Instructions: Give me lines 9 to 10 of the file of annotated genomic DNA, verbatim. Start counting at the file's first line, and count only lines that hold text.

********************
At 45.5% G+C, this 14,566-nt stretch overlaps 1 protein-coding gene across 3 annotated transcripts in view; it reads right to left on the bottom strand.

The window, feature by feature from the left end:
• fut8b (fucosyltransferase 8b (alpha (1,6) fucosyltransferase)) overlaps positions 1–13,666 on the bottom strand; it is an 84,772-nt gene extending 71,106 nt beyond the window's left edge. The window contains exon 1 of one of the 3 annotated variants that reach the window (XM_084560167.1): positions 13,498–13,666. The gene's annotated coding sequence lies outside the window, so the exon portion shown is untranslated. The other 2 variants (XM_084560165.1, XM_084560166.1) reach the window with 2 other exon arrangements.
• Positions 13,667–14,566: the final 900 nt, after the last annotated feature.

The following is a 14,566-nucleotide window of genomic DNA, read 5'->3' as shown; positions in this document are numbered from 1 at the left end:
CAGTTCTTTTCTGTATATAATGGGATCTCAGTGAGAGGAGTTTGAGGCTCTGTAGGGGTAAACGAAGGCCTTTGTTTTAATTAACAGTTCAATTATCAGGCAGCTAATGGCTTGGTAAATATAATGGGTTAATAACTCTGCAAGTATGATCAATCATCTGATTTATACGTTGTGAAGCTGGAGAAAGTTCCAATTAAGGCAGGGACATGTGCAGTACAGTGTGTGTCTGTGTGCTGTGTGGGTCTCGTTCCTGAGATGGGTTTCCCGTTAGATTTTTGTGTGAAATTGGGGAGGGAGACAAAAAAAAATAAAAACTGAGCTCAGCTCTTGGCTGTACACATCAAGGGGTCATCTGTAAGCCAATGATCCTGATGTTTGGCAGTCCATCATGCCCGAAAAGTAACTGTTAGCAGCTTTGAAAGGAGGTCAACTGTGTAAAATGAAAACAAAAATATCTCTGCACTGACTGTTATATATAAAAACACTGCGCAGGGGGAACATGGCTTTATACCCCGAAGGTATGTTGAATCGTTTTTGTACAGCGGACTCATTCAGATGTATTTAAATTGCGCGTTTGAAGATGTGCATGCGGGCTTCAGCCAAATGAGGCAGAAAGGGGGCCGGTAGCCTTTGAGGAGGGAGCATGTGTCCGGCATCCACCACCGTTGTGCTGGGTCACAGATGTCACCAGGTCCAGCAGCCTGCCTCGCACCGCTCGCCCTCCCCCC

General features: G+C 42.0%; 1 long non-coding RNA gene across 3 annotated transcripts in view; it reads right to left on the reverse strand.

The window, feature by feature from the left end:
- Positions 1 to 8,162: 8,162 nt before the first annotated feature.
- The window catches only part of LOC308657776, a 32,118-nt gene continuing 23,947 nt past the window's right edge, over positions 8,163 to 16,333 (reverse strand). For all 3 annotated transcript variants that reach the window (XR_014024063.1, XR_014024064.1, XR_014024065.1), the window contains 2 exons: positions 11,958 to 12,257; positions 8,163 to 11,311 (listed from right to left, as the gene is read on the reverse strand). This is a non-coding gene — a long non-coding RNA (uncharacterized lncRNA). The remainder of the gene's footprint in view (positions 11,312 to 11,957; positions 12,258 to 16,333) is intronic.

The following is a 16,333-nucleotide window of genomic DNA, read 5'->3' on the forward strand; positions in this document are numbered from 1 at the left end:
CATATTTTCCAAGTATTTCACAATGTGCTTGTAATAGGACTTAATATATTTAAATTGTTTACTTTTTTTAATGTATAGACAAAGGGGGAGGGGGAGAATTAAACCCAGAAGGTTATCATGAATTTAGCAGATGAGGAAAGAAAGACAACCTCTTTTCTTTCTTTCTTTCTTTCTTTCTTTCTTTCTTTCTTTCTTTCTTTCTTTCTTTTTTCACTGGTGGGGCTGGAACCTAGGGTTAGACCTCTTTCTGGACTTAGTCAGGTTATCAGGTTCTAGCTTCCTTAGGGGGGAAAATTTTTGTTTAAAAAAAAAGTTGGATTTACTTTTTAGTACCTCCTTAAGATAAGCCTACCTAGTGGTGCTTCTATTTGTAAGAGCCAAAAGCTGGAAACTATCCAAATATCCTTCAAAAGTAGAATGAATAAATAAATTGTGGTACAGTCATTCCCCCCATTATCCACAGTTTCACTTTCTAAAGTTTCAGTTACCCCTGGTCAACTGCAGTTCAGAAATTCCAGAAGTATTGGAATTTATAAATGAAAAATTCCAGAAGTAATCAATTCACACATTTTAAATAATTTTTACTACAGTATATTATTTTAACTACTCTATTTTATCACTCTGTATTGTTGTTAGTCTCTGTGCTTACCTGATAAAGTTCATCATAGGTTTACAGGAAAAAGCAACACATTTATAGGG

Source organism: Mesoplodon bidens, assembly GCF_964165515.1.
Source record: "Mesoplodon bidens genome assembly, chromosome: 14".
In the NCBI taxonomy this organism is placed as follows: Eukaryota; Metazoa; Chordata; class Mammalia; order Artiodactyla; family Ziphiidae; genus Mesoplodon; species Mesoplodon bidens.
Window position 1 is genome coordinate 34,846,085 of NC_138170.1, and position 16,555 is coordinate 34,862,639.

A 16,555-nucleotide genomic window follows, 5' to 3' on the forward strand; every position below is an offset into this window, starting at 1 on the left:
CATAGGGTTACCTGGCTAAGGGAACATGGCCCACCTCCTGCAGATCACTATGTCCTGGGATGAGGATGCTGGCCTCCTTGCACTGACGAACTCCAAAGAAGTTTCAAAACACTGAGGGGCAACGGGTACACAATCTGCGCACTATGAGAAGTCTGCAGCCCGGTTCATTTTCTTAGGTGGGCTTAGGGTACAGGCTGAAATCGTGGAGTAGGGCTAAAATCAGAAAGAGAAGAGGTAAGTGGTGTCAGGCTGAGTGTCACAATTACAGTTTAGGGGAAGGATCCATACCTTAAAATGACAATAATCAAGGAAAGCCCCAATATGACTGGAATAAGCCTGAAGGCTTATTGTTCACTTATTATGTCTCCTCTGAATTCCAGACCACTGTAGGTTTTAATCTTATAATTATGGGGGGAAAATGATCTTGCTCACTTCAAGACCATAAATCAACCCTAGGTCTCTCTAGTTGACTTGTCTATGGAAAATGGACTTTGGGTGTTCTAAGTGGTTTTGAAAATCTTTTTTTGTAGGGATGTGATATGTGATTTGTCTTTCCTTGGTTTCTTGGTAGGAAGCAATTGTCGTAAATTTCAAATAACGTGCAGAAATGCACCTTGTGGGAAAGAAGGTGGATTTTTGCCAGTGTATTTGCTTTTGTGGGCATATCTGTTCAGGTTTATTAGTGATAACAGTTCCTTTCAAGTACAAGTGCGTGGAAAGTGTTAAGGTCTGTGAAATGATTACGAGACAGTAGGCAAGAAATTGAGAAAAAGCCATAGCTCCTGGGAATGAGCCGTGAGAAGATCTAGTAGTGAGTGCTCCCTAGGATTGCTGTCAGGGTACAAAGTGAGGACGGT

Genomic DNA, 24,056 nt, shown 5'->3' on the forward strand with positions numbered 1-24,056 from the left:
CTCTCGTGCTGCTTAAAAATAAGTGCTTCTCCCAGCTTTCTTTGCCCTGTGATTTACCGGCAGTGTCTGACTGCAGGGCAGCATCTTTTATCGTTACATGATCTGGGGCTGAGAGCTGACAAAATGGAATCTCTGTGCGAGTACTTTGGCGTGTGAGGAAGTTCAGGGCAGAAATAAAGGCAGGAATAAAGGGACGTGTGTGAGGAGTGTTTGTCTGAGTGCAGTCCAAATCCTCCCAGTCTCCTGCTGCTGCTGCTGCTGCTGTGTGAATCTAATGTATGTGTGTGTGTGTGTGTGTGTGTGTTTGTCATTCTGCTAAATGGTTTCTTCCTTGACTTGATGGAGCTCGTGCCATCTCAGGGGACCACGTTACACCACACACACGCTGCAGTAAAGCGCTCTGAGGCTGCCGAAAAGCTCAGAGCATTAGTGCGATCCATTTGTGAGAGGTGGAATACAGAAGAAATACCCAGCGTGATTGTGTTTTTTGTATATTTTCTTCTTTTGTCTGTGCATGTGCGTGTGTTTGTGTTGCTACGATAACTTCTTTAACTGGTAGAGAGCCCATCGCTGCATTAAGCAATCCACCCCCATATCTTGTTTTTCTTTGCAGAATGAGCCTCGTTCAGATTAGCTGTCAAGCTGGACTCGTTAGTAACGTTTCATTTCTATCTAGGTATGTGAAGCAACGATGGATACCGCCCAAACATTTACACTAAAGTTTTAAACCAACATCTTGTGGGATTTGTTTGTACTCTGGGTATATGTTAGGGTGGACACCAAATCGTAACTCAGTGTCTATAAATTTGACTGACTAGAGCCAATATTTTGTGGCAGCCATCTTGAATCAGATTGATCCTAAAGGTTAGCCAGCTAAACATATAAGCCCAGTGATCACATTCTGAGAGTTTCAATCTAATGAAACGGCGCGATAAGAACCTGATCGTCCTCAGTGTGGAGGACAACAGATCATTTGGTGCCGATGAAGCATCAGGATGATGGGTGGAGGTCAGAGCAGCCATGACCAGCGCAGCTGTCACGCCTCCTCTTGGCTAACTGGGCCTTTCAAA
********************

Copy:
- Positions 1 to 8,162: 8,162 nt before the first annotated feature.
- The window catches only part of LOC308657776, a 32,118-nt gene continuing 23,947 nt past the window's right edge, over positions 8,163 to 16,333 (reverse strand). For all 3 annotated transcript variants that reach the window (XR_014024063.1, XR_014024064.1, XR_014024065.1), the window contains 2 exons: positions 11,958 to 12,257; positions 8,163 to 11,311 (listed from right to left, as the gene is read on the reverse strand). This is a non-coding gene — a long non-coding RNA (uncharacterized lncRNA). The remainder of the gene's footprint in view (positions 11,312 to 11,957; positions 12,258 to 16,333) is intronic.